To me the use of ellipses, em dashes, and the use of italics to emphasis specific words are very much a part of both the author’s voice but more importantly the character’s voice. Some critiquers have said nothing about the amount of each of these included in my story, while others have had a fit. I want to say, “Have you talked with any teenagers recently, especially teen girls?” My female main character’s POV includes many more these style type things than does the male character’s POV. It’s part of what’s different about their voice.
Would LOVE your take on this,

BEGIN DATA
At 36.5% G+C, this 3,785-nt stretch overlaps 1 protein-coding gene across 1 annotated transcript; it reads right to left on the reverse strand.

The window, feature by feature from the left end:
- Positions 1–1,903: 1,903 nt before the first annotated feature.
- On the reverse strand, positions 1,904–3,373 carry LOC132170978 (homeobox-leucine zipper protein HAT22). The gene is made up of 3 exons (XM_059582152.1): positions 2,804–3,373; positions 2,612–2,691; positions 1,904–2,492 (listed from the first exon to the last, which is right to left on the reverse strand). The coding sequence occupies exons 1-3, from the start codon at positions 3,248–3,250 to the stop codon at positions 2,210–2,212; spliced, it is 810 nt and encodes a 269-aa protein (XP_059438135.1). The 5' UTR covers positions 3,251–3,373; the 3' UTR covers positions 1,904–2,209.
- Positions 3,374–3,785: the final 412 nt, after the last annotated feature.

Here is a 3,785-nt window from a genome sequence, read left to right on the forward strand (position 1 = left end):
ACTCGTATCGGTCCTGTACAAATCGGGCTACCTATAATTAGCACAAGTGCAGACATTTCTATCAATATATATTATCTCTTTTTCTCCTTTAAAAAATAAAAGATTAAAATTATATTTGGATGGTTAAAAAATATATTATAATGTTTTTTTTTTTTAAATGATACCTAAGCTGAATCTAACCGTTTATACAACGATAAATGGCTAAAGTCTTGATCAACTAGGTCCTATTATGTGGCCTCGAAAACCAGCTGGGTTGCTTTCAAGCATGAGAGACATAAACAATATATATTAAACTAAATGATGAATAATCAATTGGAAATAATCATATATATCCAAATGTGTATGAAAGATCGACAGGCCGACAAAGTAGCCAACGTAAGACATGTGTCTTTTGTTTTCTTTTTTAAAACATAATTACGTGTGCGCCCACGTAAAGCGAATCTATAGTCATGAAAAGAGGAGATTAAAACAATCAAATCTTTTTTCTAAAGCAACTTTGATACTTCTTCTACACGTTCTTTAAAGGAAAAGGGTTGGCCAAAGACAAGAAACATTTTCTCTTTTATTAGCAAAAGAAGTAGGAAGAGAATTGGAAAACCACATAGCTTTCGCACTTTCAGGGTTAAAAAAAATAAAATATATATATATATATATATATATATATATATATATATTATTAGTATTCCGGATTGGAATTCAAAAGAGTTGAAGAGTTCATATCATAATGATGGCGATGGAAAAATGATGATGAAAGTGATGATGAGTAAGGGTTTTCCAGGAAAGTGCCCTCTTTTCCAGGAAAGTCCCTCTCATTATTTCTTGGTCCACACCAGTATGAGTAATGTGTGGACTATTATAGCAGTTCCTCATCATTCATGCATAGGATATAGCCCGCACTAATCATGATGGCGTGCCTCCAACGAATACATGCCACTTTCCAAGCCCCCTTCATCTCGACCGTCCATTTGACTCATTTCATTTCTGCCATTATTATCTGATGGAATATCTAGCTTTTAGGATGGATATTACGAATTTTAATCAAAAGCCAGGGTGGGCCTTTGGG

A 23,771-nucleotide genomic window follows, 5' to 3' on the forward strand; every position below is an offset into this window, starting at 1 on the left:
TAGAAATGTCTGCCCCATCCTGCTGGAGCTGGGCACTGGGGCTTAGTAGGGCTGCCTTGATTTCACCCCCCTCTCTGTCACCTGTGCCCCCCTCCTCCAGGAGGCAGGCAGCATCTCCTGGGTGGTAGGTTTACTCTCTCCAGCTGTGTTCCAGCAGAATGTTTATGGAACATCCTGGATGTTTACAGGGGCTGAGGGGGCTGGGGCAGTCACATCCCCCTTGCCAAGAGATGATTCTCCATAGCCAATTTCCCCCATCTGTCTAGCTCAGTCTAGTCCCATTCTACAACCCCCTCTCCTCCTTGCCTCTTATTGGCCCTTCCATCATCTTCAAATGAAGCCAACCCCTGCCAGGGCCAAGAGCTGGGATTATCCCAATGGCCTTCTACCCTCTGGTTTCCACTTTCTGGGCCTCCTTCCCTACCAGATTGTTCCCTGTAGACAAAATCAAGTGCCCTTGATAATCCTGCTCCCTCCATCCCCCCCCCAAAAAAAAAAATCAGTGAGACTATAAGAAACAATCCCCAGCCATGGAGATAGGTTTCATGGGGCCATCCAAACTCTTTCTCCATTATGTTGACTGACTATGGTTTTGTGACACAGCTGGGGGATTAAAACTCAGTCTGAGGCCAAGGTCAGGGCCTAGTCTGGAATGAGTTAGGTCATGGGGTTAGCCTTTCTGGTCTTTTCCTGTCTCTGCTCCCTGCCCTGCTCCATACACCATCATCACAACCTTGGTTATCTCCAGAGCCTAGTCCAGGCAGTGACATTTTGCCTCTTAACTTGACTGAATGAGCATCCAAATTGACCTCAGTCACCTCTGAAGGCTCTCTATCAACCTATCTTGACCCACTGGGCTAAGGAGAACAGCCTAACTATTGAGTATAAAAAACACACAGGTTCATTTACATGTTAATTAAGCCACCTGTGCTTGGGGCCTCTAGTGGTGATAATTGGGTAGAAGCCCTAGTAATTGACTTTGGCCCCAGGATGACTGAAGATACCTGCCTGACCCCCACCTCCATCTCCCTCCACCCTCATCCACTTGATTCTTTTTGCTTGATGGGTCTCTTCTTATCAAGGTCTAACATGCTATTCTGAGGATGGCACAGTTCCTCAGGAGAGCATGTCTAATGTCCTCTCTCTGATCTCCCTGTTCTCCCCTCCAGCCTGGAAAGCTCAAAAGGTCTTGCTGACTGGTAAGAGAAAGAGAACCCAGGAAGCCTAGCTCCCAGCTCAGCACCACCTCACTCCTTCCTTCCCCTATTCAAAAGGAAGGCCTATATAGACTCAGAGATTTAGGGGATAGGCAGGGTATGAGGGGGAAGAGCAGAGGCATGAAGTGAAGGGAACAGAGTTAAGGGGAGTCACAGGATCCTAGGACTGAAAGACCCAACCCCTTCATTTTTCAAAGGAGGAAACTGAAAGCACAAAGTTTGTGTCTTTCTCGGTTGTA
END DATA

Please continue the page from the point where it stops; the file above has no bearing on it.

You’re trying to write the teen accent, girl, and written accents almost always distract. The writing becomes about using typographical trickery to force the printed words to make certain sounds in readers’ minds, and the reading experience becomes a conscious effort to read the accent rather than focus on the content. Distraction city. Readers should sink into your story, not recite it. Don’t get me wrong, total thumbs up for trying to create an authentic teen voice. But don’t confuse “authentic” with mimicry. Real-life talking is a mess of meandering, stuttery gobbledygook. Writers approximate real-life talking styles to keep their fiction accessible even as they create voice. A book full of forced accent like “Oh my gawd! I was so, like, mortified—what with being a girl and all…”, can overwhelm readers, especially kids. Stop forcing it. Instead, use action between the lines of dialogue to create emphasis, and use repetition and hyperbole: “I full-on dive into the car and then ball up on the floorboard with my jacket over my head. Kill me now. Just kill me now and get it over with. Life at Derkson High is a living nightmare.” Less distracting, more dynamic, totally teen.